Materials

Freshmade 3D bowls a strike with tough new AMClad 3D printing material

Freshmade 3D, a digital manufacturing startup based in Youngstown, Ohio, has released a new powder-based isotropic engineered particulate  composite (EPC) material that can be 3D printed into strong solid objects with a smooth finish.

The AmClad material has a tensile strength of 5,070 psi and a compression of 19,500 psi. In an interview at Youngstown’s Camelot bowling lanes, Freshmade 3D’s CEO Rich Wetzel stated that AmClad “is a material that has a lot of applications, different manufacturing and tooling applications, large sculptures and visual aids”.

AMClad used to 3D print busts of the children of Freshmade 3D's Christopher Tomko. Photo via Freshmade 3D.
AMClad used to 3D print busts of the children of Freshmade 3D’s Christopher Tomko. Photo via Freshmade 3D.

Showing its toughness

Freshmade 3D’s Brett Conner explained that the material was “Durable, scalable and it’s affordable…one way to show durability is to 3D print a bowling ball.” 

Conner added that if the material was durable enough to do be an effective bowling, then it could even be used in “composite layout tools and more simple applications like fixtures, jigs, and various manufacturing aids.”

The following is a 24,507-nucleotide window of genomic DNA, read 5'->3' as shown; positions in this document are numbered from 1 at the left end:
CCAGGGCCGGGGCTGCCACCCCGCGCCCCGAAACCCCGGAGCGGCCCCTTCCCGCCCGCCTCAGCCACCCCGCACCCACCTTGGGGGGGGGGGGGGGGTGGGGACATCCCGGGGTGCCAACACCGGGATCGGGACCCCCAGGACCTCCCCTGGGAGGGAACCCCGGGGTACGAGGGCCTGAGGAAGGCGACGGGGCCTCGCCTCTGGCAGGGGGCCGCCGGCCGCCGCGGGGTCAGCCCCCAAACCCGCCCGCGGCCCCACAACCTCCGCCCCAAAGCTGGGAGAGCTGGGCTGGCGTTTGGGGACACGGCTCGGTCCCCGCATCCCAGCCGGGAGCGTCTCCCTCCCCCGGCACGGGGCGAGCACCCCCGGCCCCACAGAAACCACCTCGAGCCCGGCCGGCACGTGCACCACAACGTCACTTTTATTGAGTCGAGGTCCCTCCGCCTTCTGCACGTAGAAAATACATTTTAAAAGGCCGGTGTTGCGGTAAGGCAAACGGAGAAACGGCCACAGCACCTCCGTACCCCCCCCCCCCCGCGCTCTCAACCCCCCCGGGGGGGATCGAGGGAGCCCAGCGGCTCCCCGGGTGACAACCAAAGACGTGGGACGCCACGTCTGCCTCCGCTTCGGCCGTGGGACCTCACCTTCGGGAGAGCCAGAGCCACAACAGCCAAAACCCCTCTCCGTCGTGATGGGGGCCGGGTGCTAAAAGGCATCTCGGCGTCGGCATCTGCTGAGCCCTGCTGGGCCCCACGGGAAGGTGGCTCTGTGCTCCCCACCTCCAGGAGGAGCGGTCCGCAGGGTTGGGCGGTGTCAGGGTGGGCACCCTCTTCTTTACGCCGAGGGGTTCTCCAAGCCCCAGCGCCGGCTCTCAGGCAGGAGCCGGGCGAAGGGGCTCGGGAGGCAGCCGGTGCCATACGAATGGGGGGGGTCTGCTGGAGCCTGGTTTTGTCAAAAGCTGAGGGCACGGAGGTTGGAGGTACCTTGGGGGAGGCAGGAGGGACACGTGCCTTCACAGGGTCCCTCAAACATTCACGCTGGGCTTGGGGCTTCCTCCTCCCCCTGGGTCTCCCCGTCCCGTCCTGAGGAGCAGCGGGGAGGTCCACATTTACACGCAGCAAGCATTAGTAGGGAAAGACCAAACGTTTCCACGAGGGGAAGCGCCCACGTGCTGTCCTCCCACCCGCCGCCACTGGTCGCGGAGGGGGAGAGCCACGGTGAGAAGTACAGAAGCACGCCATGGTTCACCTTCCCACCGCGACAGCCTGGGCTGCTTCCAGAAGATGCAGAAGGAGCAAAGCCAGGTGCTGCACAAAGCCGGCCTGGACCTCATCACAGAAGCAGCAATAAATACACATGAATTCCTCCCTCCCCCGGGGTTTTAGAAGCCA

Emphasising its affordability, Conner said, “we want to make sure that even as we get to larger parts, we remain an affordable we remain an affordable opportunity for manufacturers and architects”, signalling to the wide range of applications for the material.

Freshmade 3D’s Rich Wetzel bowling a strike with a bowling ball made of AMClad. Gif via R. Haria

More than just a bowling ball

One way in which the material can be used in so many ways is through the range of finishes, included metal plated, non-plated metallic texture, and a ready to paint surface.

Freshmade 3D is currently seeking a patent for its material and hopes to make it commercially available thereafter.

3D printing in the Rust Belt

Freshmade 3D is part of the Youngstown Business Incubator, an institution that previously worked with Youngstown State University in 2014 to bring 3D printing to steel foundries. The economically troubled city is also home to America Makes, the US National Additive Manufacturing Institute.

AMClad used to 3D print a replacement organ pedal. Photo via Freshmade 3D.

The material’s technical specifications

Flexural – 9,260 psi

Peak glass transition temperature (Tg) – 103°C

Compression – 19,500 psi

Accuracy – +/- 0.01mm

Build speed – 60-85 layers per hour.

Build volume -6ft x 3ft x 2ft

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Featured image shows a dragon 3D printed with AMClad, displaying a smooth polished finish. 

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